Knotty and Nice: Researchers Untangle Christmas Light Woes

Dorian Raymer was an undergraduate physics major in 2007 when he and Professor Douglas Smith published their research, “Spontaneous Knotting of an Agitated String,” in the Proceedings of the National Academy of Science. The pair’s research, which involved placing strings of various lengths into boxes, found that longer strings are more likely to tangle when placed into a container and rotated. Smith and Raymer repeated their experiment 3,415 times and found that strings less than 46cm in length would not tangle. More movement also meant a greater likelihood of tangling, and room for the string to move within the box was also found to be a tangle-factor. The researchers noted that flexible materials were more likely to knot. So what does this mean for Christmas lights? Well, strands of Christmas lights are a perfect storm for knots. They’re long, flexible, and often packed away in boxes that are both roomy and frequently jostled.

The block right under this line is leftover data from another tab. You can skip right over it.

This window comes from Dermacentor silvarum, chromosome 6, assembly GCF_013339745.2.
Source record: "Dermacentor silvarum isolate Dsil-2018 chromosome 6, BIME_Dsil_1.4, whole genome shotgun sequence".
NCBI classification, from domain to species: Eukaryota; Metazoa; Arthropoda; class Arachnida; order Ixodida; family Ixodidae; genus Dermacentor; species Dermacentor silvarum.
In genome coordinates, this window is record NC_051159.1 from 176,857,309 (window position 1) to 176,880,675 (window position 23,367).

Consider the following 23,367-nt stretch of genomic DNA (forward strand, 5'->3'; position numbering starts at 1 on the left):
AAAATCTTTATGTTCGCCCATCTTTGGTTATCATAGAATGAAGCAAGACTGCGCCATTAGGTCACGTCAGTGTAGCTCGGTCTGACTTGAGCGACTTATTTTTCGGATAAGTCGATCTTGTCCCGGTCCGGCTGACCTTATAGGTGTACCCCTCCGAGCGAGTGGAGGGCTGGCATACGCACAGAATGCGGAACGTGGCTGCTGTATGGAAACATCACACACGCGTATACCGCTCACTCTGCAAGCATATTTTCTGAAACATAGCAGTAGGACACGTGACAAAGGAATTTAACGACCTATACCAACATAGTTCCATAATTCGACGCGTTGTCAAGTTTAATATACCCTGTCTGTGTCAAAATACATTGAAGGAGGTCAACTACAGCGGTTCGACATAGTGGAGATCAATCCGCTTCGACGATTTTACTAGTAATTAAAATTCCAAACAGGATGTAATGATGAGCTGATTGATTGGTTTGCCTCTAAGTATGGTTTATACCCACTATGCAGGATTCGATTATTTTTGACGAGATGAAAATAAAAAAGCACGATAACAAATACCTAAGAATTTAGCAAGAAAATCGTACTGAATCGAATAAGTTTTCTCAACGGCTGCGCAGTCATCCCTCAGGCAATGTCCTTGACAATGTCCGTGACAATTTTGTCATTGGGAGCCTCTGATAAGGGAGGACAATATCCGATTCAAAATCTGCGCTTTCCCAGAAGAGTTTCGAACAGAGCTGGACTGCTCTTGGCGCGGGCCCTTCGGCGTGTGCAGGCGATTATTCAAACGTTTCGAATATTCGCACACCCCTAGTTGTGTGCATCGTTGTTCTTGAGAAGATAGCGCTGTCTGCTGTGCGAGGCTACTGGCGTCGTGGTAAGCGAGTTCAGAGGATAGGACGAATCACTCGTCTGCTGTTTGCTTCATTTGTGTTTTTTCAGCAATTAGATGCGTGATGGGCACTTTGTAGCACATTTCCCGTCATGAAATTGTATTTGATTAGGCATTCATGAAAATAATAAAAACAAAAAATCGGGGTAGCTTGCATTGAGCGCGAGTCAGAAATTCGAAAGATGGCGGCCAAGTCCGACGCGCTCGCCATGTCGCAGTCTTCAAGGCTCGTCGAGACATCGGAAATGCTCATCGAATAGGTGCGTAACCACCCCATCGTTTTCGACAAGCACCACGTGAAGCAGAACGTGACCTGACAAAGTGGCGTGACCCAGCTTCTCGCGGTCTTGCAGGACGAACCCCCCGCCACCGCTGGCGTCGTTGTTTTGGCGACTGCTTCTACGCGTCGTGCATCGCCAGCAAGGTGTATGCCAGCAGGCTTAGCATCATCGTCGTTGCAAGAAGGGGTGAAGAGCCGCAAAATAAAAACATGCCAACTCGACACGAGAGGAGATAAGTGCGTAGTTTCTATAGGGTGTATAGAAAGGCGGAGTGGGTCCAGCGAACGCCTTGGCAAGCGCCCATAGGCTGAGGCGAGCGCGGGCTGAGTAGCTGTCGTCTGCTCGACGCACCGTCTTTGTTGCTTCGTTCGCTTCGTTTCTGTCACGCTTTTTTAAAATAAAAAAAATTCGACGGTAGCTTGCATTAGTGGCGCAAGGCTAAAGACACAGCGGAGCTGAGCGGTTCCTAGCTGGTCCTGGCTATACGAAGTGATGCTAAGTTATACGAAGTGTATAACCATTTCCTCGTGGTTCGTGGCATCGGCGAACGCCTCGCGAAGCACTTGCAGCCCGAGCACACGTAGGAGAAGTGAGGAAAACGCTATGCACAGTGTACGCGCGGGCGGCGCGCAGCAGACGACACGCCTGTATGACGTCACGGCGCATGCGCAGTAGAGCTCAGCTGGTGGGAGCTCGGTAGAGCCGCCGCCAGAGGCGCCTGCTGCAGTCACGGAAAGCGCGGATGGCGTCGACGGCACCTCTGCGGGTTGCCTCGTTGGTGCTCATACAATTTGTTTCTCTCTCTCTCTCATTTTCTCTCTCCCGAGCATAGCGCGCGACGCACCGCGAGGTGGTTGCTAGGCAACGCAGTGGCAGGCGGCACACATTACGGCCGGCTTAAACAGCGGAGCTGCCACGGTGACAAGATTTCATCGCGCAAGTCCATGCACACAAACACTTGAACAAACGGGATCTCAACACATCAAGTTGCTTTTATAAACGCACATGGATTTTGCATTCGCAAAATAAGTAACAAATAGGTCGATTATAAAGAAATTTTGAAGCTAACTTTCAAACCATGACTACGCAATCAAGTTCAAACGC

So what can you do to avoid knots in your Christmas lights? Smith and Raymer’s findings focused on the why, but there are plenty of suggestions on how to avoid tangles. Pinterest is full of handy tips, like wrapping light strands around cardboard, old ribbon spools, or gift-wrap tubes, and YouTube has loads of instructional videos for untangling and preventing knots. But perhaps there’s a budding research scientist out there with an even more ingenious and foolproof solution?